I knew also that I was particularly called upon to champion the cause of my people in the clearing up of the question of war guilt—which was disclosing itself more and more as the pivotal point in our future destiny—since I, better than anyone else, could bear witness to Germany’s desire for peace and to our clean conscience.

After unspeakably arduous soul struggles, and following the most urgent advice of my counselors of the highest rank who were present at the moment, I decided to leave the country, since, in view of the reports made to me, I must needs believe that, by so doing, I should most faithfully serve Germany, make possible better armistice and peace terms for her, and spare her further loss of human lives, distress and misery….

When the Entente’s demand that I and the German army leaders should be surrendered for trial before Entente tribunals became known, I immediately asked myself whether I could be of use to my fatherland by giving myself up before the German people and the German Government had expressed themselves regarding this demand. It was clear to me that, in the opinion of the Entente, such a surrender would so seriously shake the prestige of Germany, as a state and people, for all time, that we could never again take our place, with equal rights, equal dignity, and equal title to alliances, in the first rank of nations, where we belonged.

I recognized it as my duty not to sacrifice the honor and dignity of Germany. The question resolved itself in deciding whether there was any way to give myself up which might benefit the German nation and not subject it to the above-mentioned disadvantages. Were there such a way I should have been ready without hesitation to add another sacrifice to those already made.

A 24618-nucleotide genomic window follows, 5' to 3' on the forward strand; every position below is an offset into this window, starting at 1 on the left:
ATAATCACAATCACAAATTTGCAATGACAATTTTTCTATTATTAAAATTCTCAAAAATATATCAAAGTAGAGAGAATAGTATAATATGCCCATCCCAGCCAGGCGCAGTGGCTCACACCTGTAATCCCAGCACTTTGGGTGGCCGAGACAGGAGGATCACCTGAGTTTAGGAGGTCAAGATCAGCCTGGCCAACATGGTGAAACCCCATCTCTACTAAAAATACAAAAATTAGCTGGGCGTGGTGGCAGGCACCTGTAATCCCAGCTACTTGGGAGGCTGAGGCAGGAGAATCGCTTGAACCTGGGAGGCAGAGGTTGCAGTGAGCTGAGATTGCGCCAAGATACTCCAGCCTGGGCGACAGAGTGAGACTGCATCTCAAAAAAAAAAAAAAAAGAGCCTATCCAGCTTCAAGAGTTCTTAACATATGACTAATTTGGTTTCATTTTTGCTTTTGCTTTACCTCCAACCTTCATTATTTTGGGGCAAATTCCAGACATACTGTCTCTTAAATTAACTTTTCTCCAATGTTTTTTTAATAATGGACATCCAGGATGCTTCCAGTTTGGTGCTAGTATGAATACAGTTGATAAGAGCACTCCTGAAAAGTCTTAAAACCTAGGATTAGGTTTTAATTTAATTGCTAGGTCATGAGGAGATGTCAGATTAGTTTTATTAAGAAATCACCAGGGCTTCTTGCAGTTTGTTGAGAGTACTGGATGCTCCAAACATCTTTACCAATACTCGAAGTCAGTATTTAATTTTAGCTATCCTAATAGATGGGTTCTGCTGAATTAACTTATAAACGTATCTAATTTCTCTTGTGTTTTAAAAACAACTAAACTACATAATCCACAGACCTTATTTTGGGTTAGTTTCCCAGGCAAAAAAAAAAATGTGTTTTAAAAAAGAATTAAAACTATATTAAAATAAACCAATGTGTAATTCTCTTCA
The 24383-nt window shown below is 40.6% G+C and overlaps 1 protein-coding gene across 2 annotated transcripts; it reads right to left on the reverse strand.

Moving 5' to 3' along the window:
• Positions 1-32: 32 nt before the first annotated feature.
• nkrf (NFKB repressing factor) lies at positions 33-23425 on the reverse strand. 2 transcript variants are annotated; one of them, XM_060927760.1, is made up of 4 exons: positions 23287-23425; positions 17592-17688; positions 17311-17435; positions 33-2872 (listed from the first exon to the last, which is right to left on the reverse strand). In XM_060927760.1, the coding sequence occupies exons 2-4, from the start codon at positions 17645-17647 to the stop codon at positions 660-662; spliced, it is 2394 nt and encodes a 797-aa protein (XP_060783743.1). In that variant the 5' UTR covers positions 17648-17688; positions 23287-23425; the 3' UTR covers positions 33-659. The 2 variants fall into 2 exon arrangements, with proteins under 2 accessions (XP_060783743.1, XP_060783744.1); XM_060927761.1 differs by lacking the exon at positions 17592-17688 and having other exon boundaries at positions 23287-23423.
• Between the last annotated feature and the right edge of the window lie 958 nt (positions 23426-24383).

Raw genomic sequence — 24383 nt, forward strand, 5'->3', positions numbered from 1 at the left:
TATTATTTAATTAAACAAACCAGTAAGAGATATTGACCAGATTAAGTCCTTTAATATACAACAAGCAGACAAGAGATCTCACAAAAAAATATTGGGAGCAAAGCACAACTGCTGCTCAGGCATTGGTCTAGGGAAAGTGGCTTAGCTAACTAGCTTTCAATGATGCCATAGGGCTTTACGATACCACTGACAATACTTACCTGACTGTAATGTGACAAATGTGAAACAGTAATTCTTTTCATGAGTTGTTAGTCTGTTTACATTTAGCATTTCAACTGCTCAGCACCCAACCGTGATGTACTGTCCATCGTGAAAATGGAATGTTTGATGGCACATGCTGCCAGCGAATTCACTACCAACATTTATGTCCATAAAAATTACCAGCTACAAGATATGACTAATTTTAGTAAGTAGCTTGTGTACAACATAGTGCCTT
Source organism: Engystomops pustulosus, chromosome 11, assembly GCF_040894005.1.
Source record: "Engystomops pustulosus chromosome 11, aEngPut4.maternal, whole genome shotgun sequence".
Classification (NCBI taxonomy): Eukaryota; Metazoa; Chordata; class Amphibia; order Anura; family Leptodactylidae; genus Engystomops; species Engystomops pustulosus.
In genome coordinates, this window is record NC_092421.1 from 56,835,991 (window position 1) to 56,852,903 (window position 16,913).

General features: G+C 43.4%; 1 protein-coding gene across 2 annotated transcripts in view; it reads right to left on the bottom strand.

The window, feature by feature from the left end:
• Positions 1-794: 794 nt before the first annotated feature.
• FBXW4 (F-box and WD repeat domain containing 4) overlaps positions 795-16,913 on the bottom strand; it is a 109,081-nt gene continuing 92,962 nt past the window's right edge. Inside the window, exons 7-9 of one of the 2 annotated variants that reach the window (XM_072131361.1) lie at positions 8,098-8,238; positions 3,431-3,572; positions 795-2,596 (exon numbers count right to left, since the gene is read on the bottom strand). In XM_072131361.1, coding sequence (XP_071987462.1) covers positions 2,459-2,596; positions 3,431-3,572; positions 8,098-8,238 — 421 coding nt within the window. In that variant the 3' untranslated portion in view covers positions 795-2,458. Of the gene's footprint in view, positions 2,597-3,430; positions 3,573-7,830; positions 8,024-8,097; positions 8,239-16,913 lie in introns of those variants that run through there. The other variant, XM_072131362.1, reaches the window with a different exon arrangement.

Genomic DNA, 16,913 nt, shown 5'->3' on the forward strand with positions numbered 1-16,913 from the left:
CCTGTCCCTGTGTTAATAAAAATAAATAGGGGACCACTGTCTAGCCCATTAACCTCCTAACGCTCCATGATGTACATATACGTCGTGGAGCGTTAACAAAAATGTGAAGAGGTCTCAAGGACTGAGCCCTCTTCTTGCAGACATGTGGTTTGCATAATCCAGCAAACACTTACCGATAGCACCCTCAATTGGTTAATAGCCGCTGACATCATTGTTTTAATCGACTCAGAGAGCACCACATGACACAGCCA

The question of my giving myself up has also been debated—as I know—in well-meaning and earnest German circles. Wherever this was due to psychological depression or failure to realize the impression which self-chastisement, self-debasement, and fruitless martyrdom in the face of the Entente’s demand, cursorily mentioned above, it was in order to arrive at a cleancut decision—in other words, at an emphatic refusal.

It was otherwise with the considerations based upon the assumption that I might, by taking upon myself, before the eyes of the whole world, the responsibility for all important decisions and acts of my Government connected with the war, contribute toward making the fate of the German nation easier. Here was not an act of unpolitical sentimentality, but, on the contrary, a deed which, in my eyes, had much to commend it. The thought that, according to the Constitution of the Empire then in force, not I, but the Chancellor alone as well known—bore the responsibility, would naturally not have bothered me with regard to this.